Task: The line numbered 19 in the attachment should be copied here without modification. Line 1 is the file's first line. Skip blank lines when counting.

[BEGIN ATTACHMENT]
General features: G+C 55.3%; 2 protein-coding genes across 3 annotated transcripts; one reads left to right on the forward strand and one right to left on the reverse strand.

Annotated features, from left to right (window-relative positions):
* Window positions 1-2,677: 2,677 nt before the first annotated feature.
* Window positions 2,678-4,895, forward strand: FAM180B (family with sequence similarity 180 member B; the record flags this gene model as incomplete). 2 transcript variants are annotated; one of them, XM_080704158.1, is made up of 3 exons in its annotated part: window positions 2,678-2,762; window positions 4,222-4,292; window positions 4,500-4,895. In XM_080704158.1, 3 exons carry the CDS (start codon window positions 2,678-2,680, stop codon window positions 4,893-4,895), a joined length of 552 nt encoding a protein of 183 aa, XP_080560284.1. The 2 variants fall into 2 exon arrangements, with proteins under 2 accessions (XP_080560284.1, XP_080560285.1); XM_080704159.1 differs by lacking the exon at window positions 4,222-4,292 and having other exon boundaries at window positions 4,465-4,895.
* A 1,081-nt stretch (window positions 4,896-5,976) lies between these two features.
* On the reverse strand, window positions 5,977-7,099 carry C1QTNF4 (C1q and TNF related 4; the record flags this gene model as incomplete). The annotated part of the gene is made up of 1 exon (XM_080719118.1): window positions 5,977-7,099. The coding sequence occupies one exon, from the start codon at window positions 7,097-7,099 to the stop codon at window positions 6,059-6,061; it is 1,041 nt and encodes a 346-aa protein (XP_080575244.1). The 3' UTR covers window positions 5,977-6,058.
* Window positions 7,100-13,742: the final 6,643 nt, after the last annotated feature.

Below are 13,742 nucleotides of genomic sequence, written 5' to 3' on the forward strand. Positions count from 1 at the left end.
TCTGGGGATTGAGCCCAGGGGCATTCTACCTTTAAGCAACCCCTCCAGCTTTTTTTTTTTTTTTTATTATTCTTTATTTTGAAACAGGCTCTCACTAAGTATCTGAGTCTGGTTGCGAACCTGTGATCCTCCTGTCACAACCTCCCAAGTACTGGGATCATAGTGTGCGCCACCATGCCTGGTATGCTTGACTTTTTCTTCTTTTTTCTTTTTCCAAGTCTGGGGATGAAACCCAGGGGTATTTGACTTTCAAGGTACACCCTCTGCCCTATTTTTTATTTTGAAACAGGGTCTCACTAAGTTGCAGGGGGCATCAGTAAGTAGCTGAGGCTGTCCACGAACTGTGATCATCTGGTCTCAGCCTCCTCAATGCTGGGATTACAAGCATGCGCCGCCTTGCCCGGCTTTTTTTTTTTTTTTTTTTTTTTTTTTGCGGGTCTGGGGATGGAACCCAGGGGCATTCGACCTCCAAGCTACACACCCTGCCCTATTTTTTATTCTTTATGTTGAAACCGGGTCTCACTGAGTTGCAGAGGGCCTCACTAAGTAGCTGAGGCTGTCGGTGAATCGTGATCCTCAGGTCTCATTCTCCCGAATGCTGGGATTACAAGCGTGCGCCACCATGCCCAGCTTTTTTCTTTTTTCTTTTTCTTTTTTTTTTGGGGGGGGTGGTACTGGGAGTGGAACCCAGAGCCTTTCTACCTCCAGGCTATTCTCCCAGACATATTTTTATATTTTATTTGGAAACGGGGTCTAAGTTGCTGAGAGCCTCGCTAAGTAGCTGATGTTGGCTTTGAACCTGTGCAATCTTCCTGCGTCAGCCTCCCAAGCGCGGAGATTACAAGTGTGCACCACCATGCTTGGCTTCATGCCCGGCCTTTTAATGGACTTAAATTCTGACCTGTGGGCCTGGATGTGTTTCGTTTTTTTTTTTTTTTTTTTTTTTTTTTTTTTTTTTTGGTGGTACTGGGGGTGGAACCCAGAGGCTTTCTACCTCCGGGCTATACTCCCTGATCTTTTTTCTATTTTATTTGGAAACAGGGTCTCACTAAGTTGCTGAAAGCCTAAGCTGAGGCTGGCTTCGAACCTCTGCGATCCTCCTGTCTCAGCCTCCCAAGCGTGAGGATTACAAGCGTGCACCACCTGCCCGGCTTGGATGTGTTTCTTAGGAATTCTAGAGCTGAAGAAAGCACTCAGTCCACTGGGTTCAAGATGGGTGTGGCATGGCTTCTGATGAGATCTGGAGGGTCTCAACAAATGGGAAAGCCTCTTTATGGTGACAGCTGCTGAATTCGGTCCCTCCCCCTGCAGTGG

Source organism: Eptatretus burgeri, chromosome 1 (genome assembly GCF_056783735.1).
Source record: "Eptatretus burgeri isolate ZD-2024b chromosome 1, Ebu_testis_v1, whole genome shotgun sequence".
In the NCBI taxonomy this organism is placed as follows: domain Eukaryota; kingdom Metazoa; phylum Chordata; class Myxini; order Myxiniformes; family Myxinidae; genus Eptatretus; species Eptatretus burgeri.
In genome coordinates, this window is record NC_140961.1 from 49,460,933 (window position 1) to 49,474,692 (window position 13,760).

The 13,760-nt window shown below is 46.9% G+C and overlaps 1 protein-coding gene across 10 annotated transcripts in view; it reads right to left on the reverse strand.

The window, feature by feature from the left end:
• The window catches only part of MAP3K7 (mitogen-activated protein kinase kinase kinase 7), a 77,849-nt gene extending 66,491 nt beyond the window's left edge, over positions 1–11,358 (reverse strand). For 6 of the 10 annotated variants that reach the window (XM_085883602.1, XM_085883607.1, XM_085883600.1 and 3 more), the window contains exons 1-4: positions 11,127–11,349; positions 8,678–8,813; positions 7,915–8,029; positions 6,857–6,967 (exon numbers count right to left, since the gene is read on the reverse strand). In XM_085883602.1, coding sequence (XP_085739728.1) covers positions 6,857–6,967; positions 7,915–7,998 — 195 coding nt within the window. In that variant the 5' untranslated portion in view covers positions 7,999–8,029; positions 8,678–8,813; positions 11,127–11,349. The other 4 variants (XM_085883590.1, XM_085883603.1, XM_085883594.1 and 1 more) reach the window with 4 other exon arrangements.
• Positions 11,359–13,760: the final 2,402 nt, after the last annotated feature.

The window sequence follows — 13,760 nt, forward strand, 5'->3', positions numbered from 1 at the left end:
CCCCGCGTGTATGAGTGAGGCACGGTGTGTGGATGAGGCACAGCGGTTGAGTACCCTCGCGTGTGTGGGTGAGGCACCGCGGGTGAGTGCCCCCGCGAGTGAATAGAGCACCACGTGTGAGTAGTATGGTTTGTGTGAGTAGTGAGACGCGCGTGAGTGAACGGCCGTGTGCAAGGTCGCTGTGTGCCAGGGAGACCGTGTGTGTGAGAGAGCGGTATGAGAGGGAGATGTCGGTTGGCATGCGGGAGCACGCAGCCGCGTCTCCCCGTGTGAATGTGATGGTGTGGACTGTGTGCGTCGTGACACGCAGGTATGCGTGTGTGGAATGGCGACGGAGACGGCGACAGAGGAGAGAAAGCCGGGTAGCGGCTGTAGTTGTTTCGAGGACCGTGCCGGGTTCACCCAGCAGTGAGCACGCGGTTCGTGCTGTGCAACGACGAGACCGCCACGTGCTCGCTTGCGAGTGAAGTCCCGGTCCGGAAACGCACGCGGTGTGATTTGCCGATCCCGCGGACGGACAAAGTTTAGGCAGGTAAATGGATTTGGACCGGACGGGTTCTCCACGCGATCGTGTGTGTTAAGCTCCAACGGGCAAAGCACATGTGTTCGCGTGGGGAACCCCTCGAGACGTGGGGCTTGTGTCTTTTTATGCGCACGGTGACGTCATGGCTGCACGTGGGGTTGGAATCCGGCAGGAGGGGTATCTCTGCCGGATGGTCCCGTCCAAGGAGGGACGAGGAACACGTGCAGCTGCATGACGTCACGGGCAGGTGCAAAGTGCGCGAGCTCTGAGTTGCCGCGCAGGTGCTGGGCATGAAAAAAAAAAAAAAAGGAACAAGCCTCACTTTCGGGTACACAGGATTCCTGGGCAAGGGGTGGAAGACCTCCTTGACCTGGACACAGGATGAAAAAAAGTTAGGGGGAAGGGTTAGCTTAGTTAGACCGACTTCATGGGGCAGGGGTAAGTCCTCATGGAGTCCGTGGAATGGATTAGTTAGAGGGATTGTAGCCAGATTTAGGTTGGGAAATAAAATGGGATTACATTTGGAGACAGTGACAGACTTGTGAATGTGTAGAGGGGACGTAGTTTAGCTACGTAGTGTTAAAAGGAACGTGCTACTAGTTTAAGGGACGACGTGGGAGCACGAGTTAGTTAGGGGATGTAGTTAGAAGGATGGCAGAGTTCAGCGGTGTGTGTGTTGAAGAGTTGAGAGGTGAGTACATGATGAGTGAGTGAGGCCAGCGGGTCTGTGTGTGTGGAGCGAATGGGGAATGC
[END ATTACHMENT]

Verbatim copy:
CCCCGCGTGTATGAGTGAGGCACGGTGTGTGGATGAGGCACAGCGGTTGAGTACCCTCGCGTGTGTGGGTGAGGCACCGCGGGTGAGTGCCCCCGCGAGTGAATAGAGCACCACGTGTGAGTAGTATGGTTTGTGTGAGTAGTGAGACGCGCGTGAGTGAACGGCCGTGTGCAAGGTCGCTGTGTGCCAGGGAGACCGTGTGTGTGAGAGAGCGGTATGAGAGGGAGATGTCGGTTGGCATGCGGGAGCACGCAGCCGCGTCTCCCCGTGTGAATGTGATGGTGTGGACTGTGTGCGTCGTGACACGCAGGTATGCGTGTGTGGAATGGCGACGGAGACGGCGACAGAGGAGAGAAAGCCGGGTAGCGGCTGTAGTTGTTTCGAGGACCGTGCCGGGTTCACCCAGCAGTGAGCACGCGGTTCGTGCTGTGCAACGACGAGACCGCCACGTGCTCGCTTGCGAGTGAAGTCCCGGTCCGGAAACGCACGCGGTGTGATTTGCCGATCCCGCGGACGGACAAAGTTTAGGCAGGTAAATGGATTTGGACCGGACGGGTTCTCCACGCGATCGTGTGTGTTAAGCTCCAACGGGCAAAGCACATGTGTTCGCGTGGGGAACCCCTCGAGACGTGGGGCTTGTGTCTTTTTATGCGCACGGTGACGTCATGGCTGCACGTGGGGTTGGAATCCGGCAGGAGGGGTATCTCTGCCGGATGGTCCCGTCCAAGGAGGGACGAGGAACACGTGCAGCTGCATGACGTCACGGGCAGGTGCAAAGTGCGCGAGCTCTGAGTTGCCGCGCAGGTGCTGGGCATGAAAAAAAAAAAAAAAGGAACAAGCCTCACTTTCGGGTACACAGGATTCCTGGGCAAGGGGTGGAAGACCTCCTTGACCTGGACACAGGATGAAAAAAAGTTAGGGGGAAGGGTTAGCTTAGTTAGACCGACTTCATGGGGCAGGGGTAAGTCCTCATGGAGTCCGTGGAATGGATTAGTTAGAGGGATTGTAGCCAGATTTAGGTTGGGAAATAAAATGGGATTACATTTGGAGACAGTGACAGACTTGTGAATGTGTAGAGGGGACGTAGTTTAGCTACGTAGTGTTAAAAGGAACGTGCTACTAGTTTAAGGGACGACGTGGGAGCACGAGTTAGTTAGGGGATGTAGTTAGAAGGATGGCAGAGTTCAGCGGTGTGTGTGTTGAAGAGTTGAGAGGTGAGTACATGATGAGTGAGTGAGGCCAGCGGGTCTGTGTGTGTGGAGCGAATGGGGAATGC